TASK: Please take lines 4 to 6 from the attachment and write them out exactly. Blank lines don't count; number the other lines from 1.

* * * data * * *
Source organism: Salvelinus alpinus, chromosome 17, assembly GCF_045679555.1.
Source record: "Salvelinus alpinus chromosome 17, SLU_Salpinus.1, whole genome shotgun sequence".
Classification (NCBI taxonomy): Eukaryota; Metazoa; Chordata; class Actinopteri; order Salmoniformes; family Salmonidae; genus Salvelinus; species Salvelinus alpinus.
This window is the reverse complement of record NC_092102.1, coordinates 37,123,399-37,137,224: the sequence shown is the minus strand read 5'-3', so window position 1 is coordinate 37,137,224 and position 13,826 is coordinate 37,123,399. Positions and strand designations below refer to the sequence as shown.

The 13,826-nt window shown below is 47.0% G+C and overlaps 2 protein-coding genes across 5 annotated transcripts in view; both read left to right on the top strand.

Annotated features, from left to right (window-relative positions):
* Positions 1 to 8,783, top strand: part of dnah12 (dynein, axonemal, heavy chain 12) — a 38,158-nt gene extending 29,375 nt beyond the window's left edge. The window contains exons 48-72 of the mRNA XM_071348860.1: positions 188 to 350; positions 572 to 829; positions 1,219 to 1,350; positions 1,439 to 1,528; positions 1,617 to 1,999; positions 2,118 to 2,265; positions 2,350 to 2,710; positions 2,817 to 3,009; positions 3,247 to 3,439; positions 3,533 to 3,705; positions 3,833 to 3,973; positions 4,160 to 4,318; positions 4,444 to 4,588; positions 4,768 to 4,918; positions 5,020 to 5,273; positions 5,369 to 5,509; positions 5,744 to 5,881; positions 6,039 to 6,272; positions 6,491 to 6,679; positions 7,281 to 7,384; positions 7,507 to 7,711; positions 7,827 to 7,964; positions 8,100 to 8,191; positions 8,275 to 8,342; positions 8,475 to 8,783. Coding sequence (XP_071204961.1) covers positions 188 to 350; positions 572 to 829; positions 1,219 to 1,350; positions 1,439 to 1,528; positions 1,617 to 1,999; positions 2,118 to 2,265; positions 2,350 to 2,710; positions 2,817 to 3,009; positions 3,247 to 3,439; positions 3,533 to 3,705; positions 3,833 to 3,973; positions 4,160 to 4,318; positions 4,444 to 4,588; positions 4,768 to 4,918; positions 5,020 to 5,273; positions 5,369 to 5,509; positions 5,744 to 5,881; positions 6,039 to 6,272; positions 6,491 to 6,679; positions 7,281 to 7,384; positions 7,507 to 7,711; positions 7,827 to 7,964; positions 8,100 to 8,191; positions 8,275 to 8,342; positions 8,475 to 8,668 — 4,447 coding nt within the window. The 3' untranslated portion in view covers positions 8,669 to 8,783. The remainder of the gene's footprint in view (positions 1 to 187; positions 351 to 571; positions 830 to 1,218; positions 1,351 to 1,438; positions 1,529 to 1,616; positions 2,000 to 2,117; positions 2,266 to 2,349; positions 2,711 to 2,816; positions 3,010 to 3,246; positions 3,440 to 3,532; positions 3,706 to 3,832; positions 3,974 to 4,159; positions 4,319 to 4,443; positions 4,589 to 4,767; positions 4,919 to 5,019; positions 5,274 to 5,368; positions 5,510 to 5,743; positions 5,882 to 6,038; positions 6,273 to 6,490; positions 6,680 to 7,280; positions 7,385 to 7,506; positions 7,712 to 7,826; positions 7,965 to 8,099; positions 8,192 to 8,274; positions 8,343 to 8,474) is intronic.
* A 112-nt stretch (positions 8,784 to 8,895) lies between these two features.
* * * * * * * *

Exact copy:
This window is the reverse complement of record NC_092102.1, coordinates 37,123,399-37,137,224: the sequence shown is the minus strand read 5'-3', so window position 1 is coordinate 37,137,224 and position 13,826 is coordinate 37,123,399. Positions and strand designations below refer to the sequence as shown.

The 13,826-nt window shown below is 47.0% G+C and overlaps 2 protein-coding genes across 5 annotated transcripts in view; both read left to right on the top strand.

Annotated features, from left to right (window-relative positions):